Greenpeace representatives were ecstatic. "I’m shocked and I’m very pleased," said Matthew Spencer of Greenpeace. "It’s unprecedented. There’s never been that level of support for an environmental resolution this side or the other side of the Atlantic …. Following this vote they (the board) are going to have to come back with a plan."
Sir John Browne responded by saying that BP is "the world’s largest solar company," and is expanding its solar business rapidly (World Wire, April 13, 2000).
Nothing NOVA Under the Sun
PBS vehicles NOVA and Frontline, whose "balance" typically extends to well-timed sops to Congressional critics, garnered advance plaudits for their evenhanded look at global warming, "What’s up with the weather?" Even the Washington Post assigned a reporter either ultimately swayed by the absence of malice or truly coming to the party with no preset agenda. His Style-page preview promised low-level teeth gnashing for Cooler Heads opting to tune in.
While NOVA/Frontline dropped enough hints to terrify any fool into commuting to a World Bank riot by bicycle, the show did not directly answer its own question: What’s up with the weather? The program included the requisite video cavalcade of severe weather juxtaposed with expressions of economic concern.
The surface temperature record sufficed as the ultimate arbiter of climatic trends without any discourse on its serious shortcomings. Temperatures and precipitation "different than normal" were presented as persuasive evidence that man is warming the planet. And dissenters were presented as "a small band" of unenlightened "skeptics," though their ranks were ably represented by Fred Singer, Richard Lindzen, Fred Palmer and others.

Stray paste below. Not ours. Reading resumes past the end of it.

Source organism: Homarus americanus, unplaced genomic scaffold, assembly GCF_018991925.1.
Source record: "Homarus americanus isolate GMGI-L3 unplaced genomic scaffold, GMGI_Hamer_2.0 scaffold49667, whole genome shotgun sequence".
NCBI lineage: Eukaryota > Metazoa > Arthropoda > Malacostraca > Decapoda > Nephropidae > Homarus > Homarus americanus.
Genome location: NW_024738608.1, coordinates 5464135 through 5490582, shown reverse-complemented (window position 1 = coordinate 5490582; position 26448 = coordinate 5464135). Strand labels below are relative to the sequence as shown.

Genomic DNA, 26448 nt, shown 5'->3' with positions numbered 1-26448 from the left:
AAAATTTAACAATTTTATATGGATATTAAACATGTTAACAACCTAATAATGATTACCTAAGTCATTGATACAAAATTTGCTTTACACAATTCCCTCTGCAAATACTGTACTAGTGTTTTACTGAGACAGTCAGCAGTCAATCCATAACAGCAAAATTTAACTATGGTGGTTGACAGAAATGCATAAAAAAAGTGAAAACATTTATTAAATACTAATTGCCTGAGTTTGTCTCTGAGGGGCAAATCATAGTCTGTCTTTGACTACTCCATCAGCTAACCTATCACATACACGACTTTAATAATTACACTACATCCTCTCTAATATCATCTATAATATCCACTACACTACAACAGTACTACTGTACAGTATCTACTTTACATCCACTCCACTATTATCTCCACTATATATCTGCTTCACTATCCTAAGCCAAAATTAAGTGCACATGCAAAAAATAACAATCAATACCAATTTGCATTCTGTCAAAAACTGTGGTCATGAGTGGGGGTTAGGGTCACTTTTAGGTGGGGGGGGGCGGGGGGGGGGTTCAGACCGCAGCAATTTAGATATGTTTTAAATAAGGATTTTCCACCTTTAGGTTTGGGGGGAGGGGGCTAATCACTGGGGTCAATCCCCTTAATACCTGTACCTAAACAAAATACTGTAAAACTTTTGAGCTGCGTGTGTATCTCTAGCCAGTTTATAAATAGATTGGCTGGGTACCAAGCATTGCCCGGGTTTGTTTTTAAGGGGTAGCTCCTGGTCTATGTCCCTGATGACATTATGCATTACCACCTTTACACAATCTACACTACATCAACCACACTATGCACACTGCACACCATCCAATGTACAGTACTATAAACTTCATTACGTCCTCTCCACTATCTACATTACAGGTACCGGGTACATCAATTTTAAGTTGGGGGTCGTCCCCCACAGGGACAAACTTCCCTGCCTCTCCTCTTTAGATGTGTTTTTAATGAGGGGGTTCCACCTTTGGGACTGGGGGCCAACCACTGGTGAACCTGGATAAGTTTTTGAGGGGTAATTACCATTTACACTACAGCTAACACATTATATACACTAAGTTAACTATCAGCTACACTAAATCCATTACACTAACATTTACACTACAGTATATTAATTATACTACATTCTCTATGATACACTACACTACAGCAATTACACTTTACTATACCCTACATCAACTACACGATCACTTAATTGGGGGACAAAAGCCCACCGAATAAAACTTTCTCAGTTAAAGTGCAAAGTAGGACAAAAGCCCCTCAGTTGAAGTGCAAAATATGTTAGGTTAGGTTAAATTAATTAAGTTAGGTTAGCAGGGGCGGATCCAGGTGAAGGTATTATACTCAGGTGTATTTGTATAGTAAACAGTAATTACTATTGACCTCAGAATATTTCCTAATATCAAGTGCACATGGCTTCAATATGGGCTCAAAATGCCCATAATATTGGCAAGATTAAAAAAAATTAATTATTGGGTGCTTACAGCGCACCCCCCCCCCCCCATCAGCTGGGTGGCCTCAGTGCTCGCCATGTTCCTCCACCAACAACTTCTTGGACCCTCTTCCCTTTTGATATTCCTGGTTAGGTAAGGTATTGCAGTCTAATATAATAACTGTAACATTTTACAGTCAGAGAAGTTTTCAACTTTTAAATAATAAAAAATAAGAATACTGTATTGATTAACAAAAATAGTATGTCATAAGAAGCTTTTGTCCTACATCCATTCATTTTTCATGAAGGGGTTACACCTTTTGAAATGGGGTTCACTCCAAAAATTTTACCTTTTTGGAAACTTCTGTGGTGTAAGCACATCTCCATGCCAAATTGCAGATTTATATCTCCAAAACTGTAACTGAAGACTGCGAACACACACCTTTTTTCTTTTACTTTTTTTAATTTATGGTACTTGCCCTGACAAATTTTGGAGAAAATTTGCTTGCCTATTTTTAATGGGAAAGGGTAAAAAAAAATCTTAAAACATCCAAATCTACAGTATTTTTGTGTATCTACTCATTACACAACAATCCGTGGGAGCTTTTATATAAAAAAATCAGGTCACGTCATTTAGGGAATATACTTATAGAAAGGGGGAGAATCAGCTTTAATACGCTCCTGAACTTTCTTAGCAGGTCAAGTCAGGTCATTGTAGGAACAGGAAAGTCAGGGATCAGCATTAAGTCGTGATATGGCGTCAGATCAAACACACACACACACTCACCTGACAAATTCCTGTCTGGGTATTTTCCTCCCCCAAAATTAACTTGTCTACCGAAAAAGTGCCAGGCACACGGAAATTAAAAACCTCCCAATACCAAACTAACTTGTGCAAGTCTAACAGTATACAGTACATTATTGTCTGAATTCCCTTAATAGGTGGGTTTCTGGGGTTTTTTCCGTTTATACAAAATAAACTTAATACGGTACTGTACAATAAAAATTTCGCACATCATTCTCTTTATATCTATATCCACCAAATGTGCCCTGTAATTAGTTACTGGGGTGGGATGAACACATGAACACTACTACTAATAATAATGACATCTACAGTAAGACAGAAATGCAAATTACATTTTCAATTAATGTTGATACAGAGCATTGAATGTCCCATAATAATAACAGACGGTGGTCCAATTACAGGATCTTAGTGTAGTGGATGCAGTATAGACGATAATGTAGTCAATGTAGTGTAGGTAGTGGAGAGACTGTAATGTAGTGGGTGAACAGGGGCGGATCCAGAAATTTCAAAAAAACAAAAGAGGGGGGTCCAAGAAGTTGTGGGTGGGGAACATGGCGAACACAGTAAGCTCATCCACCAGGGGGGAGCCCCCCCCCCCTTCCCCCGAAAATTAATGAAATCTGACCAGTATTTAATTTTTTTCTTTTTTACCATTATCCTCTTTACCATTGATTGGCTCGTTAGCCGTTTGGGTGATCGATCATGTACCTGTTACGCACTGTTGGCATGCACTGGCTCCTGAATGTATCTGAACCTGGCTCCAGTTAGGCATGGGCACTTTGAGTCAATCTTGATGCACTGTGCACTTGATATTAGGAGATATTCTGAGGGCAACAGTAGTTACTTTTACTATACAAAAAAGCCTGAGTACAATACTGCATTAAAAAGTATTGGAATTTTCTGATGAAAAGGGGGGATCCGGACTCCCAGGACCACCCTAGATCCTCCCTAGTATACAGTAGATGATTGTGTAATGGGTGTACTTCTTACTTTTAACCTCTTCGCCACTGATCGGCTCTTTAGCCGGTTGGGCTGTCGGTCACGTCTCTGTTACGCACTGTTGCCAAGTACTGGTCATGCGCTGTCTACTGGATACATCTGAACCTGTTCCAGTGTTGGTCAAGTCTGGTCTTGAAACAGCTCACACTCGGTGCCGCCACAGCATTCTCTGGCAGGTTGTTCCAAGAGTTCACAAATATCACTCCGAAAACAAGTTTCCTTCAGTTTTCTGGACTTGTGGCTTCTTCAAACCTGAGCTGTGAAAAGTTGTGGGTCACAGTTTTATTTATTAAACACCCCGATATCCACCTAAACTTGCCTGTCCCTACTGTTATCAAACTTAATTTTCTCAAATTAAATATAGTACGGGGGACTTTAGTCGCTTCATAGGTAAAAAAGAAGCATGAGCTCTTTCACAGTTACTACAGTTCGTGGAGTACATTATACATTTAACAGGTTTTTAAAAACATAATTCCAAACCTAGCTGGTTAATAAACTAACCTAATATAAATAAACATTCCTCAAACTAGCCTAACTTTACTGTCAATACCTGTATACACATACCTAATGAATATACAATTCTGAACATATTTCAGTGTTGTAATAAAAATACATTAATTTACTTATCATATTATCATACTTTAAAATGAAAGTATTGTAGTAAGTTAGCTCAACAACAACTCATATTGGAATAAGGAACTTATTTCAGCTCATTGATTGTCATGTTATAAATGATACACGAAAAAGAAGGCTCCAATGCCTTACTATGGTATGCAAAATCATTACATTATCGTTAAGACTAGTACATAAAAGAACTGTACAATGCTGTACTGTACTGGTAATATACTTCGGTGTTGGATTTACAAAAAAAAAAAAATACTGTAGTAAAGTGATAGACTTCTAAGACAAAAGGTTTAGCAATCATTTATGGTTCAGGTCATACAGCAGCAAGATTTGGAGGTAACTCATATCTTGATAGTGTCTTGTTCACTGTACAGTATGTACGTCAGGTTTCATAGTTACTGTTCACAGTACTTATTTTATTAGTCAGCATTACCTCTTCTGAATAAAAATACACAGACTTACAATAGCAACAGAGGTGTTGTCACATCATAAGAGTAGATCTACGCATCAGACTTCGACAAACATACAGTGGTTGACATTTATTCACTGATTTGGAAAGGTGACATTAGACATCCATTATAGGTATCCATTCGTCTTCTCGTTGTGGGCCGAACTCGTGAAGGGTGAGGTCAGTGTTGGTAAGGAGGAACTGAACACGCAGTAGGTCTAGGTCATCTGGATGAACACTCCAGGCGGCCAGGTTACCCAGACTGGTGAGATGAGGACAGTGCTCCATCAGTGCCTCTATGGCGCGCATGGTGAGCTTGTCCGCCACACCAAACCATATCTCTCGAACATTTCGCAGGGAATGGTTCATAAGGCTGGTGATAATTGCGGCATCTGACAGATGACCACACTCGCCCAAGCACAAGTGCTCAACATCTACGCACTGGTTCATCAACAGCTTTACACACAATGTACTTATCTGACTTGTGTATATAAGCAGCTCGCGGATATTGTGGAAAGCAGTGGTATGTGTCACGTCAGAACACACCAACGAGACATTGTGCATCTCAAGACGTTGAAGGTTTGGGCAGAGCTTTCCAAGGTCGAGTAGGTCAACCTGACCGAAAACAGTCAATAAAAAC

Alarming temperature projections extrapolated from a select past few years predicted Venus on the Potomac. Then came red heat lines emanating from a depiction of the earth’s surface, closely resembling a barbecue. Photojournalistic balance neither preceded nor followed. "Industry science" was presented as such, with no mention of the tremendous boodle enticing Warmer scientists. Apologies for the weakness of models were allowed, but not the blistering assessment they deserve.
While the show came down on the side that mankind is causing global warming, it took a surprisingly critical look at possible solutions. With nuclear power and even hydropower ruled out by environmentalists, there aren’t any practical alternatives to fossil fuels in the short run.
Also made clear was the fact that if India, China, and other developing countries are going to advance economically, then they are going to have to burn a lot more coal and oil.
Australian Minister Calls For Compliance With Kyoto
Calling the need to reduce greenhouse gas emissions "inevitable," Australia’s Federal Minister for the Environment, Robert Hill told an audience at a conference in Sydney that defeating Kyoto now would only lead to harsher emission reduction targets in the future. "There, of course, would be no guarantee that this new process would take into account our national circumstances in the way we were able to achieve in Kyoto.
"There is likely to be an ever-increasing demand for governments around the world, and the people they represent, to take action," said Hill. "And the science which has driven this global call for action is becoming more certain, rather than less certain" (Sydney Morning Herald, March 31, 2000).
Proposed Wisconsin Wind Farm a Poor Alternative
We recently reported on a study by Glen Schleede, president of Energy Market & Policy Analysis, Inc., about the feasibility of the U.S. Department of Energy’s Wind Energy Initiative. Now Mr. Schleede has released a second report on a proposed wind farm in Addison, Wisconsin.
The wind farm is a proposal of a Florida Company (FPL Group) and two Midwestern electric utilities (WEPCo and Alliant Energy/WP&L), who want to build 33 large windmills, each 320 to 350 feet tall, on the scenic Niagara Escarpment. The companies claim significant energy and environmental benefits for the proposal, but Schleede finds the benefits to be insignificant.